Tons and tons of religious and educational books that are crazy old and most likely completely useless. I’ve always loved books. Holding them. Smelling them. Considering the impact they may have had on the previous owner’s life. I’ve dreamt of having a library, the kinds you see in movies. Wall to wall books, where you have to use a ladder to access the second story. Can you image­—a second story? My grandmother and an aunt were both teachers and descended from ministerial backgrounds. They were book hounds and I was lucky enough to inherit their books. I even have an 1808 copy of Hiawatha by Henry Wadsworth Longfellow. From the hardcover volumes of Reader’s Digest, to the religious books, to the Longfellow, most are completely useless but they are priceless to me for their sentimentality of who they belong to and the fact that they simply exist. My family gave me the love of books, and I cherish each and every one of them.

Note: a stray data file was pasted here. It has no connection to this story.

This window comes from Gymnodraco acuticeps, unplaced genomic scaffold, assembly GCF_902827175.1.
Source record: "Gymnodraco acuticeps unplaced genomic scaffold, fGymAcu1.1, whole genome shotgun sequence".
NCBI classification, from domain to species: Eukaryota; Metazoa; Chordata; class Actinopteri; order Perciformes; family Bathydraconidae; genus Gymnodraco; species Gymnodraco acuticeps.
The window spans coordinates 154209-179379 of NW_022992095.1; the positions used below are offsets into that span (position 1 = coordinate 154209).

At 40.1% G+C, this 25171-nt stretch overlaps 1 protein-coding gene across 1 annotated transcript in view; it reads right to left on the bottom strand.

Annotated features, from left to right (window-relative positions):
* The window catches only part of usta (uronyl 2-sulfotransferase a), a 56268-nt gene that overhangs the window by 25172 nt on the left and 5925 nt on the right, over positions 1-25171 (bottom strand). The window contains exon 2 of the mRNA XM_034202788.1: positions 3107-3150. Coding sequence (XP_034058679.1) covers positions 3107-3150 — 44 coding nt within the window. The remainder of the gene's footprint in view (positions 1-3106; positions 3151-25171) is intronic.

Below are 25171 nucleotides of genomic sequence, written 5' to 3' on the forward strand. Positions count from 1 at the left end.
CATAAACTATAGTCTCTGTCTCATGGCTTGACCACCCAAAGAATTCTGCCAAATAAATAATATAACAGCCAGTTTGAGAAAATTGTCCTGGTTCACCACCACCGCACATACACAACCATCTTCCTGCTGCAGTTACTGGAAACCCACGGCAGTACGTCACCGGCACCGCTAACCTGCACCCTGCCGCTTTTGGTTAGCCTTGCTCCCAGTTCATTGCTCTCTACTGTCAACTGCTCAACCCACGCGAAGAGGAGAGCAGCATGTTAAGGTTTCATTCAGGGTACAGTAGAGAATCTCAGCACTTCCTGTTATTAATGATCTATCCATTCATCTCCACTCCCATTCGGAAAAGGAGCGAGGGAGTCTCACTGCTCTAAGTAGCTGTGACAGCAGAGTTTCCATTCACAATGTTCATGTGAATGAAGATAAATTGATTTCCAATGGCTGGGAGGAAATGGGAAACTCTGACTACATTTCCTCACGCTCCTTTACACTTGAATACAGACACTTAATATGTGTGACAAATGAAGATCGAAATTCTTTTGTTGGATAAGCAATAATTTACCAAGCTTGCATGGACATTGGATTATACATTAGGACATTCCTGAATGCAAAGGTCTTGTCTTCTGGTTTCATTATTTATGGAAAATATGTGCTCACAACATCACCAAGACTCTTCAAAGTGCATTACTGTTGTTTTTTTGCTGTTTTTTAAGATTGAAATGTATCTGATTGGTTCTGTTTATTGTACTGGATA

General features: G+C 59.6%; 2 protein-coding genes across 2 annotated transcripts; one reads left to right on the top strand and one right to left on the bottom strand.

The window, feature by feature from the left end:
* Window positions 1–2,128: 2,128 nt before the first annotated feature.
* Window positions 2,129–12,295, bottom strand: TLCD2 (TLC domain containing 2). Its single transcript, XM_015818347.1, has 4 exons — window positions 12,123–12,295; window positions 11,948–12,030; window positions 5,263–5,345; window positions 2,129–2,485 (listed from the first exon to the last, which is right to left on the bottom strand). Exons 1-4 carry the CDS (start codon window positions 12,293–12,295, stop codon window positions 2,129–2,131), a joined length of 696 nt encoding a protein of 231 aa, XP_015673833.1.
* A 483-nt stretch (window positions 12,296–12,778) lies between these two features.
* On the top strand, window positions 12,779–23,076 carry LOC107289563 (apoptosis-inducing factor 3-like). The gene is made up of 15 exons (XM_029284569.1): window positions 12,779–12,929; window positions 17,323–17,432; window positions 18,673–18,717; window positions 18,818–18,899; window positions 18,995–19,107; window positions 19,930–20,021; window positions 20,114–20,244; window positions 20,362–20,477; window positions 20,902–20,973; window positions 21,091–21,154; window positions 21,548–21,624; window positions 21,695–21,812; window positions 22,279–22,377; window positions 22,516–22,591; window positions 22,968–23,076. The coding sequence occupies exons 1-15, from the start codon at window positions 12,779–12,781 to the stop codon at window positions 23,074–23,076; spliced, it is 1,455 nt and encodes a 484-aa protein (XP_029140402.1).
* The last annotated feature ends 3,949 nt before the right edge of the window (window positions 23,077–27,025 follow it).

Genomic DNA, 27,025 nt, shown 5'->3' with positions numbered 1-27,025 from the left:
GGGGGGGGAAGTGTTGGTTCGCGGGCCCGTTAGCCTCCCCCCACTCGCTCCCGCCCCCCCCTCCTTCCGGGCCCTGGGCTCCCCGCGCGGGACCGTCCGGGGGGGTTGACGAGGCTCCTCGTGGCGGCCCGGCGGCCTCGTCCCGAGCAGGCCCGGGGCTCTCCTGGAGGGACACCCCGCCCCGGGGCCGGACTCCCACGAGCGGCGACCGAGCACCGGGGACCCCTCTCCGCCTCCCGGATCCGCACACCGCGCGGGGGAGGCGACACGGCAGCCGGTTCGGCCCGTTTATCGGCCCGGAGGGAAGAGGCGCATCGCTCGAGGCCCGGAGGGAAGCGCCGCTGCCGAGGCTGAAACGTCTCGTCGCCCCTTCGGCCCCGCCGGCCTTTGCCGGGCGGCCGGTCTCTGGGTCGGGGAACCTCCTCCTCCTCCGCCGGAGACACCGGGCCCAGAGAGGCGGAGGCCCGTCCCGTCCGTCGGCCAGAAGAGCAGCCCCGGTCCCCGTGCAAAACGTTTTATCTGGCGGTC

What or who inspired you to become an author?

The voices in my head? It makes me sound crazy. I know. This is a second career for me, and I don’t know why it took me so long to figure out that this is what I was meant to be doing. I’ve always had stories in my head, even as a little girl. But I never once wrote them down or dreamt of giving them life outside of my imagination. Then a few years ago, after returning to reading after a long absence, I woke up one day with a complete story in my head and decided to write a book. I wrote that book in two and a half months and it was 380,000 words. Then I wrote the sequel, and the third in the series, and still the stories just kept coming, each of them as large as the first. But I was new to writing and the idea of getting a book published was rather daunting and intimidating. So I put that series on hold and started a new series, more standard in length for what the romance market desires. That series is Until You.